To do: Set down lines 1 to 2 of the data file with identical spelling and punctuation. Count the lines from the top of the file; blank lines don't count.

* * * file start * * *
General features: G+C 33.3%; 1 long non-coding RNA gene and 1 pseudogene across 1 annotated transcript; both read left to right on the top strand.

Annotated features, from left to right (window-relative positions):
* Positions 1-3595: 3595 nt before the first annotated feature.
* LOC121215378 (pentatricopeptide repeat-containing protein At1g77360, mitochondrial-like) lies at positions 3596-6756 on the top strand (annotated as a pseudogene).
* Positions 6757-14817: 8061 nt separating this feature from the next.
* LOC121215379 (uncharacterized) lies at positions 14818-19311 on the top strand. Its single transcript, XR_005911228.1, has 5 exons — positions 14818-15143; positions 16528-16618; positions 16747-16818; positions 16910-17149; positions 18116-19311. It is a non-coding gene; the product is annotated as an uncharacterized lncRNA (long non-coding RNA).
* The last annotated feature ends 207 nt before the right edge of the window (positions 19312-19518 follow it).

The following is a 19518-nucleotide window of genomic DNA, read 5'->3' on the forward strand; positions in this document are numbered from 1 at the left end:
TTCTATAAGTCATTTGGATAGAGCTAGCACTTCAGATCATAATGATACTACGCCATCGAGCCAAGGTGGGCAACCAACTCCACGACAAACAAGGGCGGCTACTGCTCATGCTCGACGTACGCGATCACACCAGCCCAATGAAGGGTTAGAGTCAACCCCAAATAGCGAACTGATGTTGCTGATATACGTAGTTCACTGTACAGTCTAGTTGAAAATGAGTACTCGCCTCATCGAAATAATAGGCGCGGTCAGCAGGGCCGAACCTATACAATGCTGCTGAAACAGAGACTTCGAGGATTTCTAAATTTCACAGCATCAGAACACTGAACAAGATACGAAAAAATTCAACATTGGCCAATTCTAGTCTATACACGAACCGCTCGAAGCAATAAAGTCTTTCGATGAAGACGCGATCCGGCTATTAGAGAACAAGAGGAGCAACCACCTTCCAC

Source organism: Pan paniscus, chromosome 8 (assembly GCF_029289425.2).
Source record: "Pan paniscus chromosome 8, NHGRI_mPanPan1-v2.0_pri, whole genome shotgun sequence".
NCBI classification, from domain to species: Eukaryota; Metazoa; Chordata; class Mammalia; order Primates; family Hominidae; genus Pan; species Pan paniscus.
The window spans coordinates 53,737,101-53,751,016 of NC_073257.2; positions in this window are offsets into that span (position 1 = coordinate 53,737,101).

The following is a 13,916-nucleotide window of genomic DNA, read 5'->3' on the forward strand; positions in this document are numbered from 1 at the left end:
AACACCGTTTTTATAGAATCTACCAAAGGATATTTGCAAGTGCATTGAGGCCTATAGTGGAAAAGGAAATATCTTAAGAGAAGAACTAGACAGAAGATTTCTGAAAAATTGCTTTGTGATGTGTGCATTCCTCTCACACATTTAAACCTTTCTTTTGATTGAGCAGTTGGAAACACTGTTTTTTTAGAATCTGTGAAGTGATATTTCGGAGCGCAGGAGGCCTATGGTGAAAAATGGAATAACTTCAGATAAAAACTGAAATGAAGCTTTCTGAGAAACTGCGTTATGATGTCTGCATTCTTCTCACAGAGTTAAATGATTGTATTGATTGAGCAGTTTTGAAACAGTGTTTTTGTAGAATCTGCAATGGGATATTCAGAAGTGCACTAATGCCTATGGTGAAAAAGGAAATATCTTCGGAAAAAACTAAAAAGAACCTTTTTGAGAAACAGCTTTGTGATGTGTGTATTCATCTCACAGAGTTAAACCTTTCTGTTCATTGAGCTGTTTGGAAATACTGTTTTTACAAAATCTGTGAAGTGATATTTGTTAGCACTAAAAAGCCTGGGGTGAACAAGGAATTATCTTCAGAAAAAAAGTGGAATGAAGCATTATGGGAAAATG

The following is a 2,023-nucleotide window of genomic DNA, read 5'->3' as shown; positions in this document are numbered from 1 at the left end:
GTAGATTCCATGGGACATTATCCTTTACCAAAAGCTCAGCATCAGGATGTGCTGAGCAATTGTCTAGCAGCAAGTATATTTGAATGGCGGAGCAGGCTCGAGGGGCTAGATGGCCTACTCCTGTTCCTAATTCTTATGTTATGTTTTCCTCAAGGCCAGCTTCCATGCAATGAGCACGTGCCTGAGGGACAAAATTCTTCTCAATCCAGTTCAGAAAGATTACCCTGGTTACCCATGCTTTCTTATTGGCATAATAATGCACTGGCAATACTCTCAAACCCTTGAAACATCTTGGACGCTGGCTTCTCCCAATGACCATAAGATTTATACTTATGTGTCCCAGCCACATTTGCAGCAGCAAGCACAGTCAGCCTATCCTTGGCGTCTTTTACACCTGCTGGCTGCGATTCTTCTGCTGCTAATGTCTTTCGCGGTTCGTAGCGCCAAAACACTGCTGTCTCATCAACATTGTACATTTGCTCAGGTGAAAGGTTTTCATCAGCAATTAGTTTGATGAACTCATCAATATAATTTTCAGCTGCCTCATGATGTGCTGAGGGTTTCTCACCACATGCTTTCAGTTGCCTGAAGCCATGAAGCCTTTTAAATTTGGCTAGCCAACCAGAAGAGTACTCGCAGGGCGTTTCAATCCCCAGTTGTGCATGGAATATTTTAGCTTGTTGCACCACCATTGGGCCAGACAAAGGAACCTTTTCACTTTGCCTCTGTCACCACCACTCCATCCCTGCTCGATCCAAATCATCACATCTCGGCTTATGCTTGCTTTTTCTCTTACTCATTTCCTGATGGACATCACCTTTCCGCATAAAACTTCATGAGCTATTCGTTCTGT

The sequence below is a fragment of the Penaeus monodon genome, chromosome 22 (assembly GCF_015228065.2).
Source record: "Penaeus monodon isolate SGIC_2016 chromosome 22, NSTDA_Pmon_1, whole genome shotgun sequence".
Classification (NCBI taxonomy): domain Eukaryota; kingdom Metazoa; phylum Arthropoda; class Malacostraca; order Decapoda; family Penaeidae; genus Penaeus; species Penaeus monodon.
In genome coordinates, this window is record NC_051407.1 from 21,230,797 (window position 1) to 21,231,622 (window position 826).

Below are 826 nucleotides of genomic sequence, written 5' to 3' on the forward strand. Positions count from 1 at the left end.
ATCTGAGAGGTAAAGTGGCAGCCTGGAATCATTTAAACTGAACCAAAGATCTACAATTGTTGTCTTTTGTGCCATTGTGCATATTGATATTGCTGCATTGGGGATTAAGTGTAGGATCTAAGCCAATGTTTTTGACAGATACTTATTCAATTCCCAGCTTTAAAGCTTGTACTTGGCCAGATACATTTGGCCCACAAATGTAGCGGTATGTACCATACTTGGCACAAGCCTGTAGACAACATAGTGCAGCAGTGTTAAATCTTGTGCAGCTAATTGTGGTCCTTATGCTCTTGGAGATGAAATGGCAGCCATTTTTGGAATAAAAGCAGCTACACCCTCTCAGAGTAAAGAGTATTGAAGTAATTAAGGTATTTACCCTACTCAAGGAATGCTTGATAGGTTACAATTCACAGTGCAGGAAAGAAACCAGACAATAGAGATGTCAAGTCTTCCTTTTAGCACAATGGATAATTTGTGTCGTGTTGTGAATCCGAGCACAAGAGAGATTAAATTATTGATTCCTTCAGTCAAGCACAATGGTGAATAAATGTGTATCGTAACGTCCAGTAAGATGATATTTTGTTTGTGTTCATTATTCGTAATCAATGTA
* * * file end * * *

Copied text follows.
General features: G+C 33.3%; 1 long non-coding RNA gene and 1 pseudogene across 1 annotated transcript; both read left to right on the top strand.

Annotated features, from left to right (window-relative positions):